Jimquisition: Piracy - Trying To Kill It Makes It Stronger

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In Soviet Russia, Thank Jim for God.

...

OW! Stop THROWING SHIT AT ME!!

Kanatatsu:

Kwil:

Kanatatsu:

People not buying is directly related to how many people pirate.

People pirating is directly related to how palatable the companies make buying over pirating.

See how this is connected?

Sorry, when people pirate the humble bundles, your argument is crap. People pirating is directly related to how palatable WE make piracy.

I'm pretty sure peer pressure isn't going to get people to stop pirating, lol.

Just like it didn't get people to stop smoking? Or stop drinking and driving? Oh wait.. for large numbers of people.. it did.

I won't pay 140 dollars for Halo 3. I just... won't.

Kwil:

Kanatatsu:

Kwil:

Sorry, when people pirate the humble bundles, your argument is crap. People pirating is directly related to how palatable WE make piracy.

I'm pretty sure peer pressure isn't going to get people to stop pirating, lol.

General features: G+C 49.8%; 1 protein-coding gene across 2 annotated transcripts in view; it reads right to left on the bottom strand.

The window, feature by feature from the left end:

Just like it didn't get people to stop smoking? Or stop drinking and driving? Oh wait.. for large numbers of people.. it did.

No I'm pretty sure the consequences of those actions did that. You're making an idiotic point. We're not stopping piracy by "tsk tsking" people.

AhumbleKnight:

Aeonknight:
Ok.... when did we get so ridiculously entitled that a company deserves to burn at the stake and have their property stolen from them... because they made us finger in a code that takes all of 45 seconds of your life to punch in. Really? Fucking really?

You call it 'burning at the stake' and 'entitlement', I call it 'customer feedback' and 'angry and frustrated'.
Also, it takes a fuck load longer than 45 seconds to punch in a code. It took me half an hour to get Batman AA working with that DRM + my shitty internet connection. It took over four fucking hours to get the broken assed shitty DRM in Dragon Age to work properly. And I have it far better (and worse) than a lot of people out there. We, the customers, are not happy. My spare time is short. I don't get that much of it and I would like to spend none of that time on DRM bs!

Aeonknight:

EA may not have won any favors with enforcing Origin for Battlefield 3... but I haven't seen them abusing their playerbase with it either. Newsflash: EA doesn't give a shit what porn you watch. As if Origin even scans for those kind of files...